Lenovo has released information on three BIOS vulnerabilities in two desktop models and approximately 60 different notebook computers.
The first issue, identified as CVE-2021-3452, threatens dozens of ThinkPad models. It is associated with the SMI callback function at system shutdown and can be used by a local attacker who already has elevated privileges on the device to execute arbitrary code. BIOS updates for more than 30 ThinkPad models are already in the pipeline, and the company plans to begin rolling out patches on July 28.
Five more ThinkPad models are not affected by the first vulnerability, but they may suffer from the CVE-2021-3453 problem, which occurs due to the fact that BIOS modules are not protected by Intel Boot Guard, that is, an attacker with physical access to vulnerable devices can write data to SPI flash memory.
Lenovo says it has already released BIOS updates for vulnerable ThinkPads, but is still working on patches for 13 other laptop models. This bug also affects two IdeaCentre desktop models, which should be patched on September 30th.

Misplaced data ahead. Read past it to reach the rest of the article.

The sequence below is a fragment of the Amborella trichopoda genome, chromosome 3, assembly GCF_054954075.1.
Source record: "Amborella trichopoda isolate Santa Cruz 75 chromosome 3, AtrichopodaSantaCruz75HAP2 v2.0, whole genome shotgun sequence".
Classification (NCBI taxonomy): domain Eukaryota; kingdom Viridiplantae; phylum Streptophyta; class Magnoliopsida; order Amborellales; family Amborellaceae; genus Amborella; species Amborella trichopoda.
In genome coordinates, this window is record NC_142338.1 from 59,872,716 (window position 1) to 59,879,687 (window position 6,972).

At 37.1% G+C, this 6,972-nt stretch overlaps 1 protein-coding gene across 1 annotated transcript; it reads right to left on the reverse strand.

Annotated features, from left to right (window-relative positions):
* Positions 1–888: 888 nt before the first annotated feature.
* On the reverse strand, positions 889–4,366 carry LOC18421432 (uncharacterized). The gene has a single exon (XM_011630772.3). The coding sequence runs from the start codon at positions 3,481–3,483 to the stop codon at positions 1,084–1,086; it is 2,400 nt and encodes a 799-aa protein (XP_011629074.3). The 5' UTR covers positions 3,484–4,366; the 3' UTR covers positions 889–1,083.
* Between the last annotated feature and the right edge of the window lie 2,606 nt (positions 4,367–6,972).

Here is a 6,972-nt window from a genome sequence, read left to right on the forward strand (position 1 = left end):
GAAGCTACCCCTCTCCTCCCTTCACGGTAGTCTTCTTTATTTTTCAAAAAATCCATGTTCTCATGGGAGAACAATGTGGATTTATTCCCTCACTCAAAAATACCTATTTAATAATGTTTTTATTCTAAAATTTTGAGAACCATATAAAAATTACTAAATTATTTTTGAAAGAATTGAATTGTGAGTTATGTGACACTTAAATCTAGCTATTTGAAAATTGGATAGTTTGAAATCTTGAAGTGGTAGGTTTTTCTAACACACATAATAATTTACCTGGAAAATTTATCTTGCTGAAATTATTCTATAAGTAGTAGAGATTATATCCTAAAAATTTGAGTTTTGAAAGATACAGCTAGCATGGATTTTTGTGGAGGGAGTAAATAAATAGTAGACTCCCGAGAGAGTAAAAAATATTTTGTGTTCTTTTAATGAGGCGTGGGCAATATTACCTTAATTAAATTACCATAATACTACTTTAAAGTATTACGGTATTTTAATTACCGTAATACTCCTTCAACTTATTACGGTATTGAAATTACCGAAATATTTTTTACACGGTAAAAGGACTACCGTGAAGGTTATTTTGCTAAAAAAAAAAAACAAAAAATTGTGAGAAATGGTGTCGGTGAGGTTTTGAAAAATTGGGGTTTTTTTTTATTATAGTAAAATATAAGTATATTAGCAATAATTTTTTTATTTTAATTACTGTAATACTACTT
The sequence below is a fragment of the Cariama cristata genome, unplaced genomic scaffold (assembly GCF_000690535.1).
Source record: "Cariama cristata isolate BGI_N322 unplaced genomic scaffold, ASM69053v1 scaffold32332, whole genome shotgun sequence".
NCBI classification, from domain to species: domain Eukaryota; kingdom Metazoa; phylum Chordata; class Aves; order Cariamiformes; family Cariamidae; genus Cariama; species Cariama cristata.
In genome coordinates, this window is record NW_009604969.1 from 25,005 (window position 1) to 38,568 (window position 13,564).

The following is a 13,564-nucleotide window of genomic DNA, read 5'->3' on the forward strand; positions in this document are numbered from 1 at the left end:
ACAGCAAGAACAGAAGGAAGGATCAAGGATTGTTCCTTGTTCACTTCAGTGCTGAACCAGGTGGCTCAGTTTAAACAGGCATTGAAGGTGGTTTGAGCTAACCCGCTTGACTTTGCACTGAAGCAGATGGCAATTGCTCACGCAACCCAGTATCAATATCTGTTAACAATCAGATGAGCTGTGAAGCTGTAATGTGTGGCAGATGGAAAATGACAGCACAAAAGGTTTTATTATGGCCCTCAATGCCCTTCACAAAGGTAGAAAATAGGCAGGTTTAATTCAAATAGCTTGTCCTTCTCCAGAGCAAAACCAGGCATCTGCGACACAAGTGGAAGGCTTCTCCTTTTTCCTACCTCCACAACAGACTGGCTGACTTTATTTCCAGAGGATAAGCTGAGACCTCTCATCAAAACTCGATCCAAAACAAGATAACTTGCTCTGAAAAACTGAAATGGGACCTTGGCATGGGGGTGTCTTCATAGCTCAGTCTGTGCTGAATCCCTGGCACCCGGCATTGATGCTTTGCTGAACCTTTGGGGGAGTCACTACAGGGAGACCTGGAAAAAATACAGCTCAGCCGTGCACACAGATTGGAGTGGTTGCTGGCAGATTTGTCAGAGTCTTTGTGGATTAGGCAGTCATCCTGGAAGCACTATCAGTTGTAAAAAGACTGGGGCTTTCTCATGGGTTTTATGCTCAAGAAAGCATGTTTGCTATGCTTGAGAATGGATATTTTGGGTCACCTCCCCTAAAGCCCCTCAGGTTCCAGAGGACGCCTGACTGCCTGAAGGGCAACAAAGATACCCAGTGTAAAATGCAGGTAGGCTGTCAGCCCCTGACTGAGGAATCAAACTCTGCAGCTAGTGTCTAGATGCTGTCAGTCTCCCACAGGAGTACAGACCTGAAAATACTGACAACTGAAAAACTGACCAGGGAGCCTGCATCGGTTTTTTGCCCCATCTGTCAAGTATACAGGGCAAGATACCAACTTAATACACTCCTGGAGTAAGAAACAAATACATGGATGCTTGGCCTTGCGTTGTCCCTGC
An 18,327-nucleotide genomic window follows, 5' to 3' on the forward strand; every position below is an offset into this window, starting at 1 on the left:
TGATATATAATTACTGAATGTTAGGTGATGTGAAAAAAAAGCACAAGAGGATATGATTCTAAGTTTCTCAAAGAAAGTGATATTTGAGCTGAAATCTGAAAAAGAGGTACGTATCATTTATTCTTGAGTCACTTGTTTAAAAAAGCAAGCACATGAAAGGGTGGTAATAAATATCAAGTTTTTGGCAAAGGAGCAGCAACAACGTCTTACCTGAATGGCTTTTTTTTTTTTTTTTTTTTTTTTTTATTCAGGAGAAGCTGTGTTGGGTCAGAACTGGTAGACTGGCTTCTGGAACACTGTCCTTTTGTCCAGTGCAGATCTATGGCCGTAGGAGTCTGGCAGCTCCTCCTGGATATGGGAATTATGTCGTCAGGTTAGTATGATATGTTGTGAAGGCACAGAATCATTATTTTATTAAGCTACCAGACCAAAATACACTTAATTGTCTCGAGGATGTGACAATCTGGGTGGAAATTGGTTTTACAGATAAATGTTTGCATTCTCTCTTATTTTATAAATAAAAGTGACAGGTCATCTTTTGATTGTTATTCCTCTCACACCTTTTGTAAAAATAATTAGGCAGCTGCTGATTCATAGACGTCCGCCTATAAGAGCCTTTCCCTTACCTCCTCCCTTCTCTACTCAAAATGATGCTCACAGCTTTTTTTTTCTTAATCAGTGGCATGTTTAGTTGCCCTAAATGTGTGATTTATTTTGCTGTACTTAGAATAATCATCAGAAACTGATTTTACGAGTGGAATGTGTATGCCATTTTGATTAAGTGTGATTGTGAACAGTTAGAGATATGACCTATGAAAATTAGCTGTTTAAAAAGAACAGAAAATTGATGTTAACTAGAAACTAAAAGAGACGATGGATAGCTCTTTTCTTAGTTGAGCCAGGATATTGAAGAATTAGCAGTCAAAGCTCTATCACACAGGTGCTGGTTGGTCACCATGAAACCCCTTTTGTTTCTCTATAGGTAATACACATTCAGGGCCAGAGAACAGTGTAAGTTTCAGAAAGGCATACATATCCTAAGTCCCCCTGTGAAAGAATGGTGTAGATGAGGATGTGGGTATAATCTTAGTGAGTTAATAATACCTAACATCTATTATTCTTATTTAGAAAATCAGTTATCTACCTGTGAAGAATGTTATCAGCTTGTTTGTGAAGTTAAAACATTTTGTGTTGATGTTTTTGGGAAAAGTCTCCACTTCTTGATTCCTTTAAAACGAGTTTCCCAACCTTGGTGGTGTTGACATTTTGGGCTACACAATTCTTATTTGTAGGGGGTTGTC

The third vulnerability, CVE-2021-3614, only affects Lenovo laptops and allows an attacker who has physical access to the device to elevate their privileges. This can only be done under certain conditions during a BIOS update performed through Lenovo Vantage.
This vulnerability is dangerous for 21 laptop models, but fixes have been released for only two of them so far. A BIOS update for another model is due this week, but Lenovo has not disclosed an estimated patch date for other devices.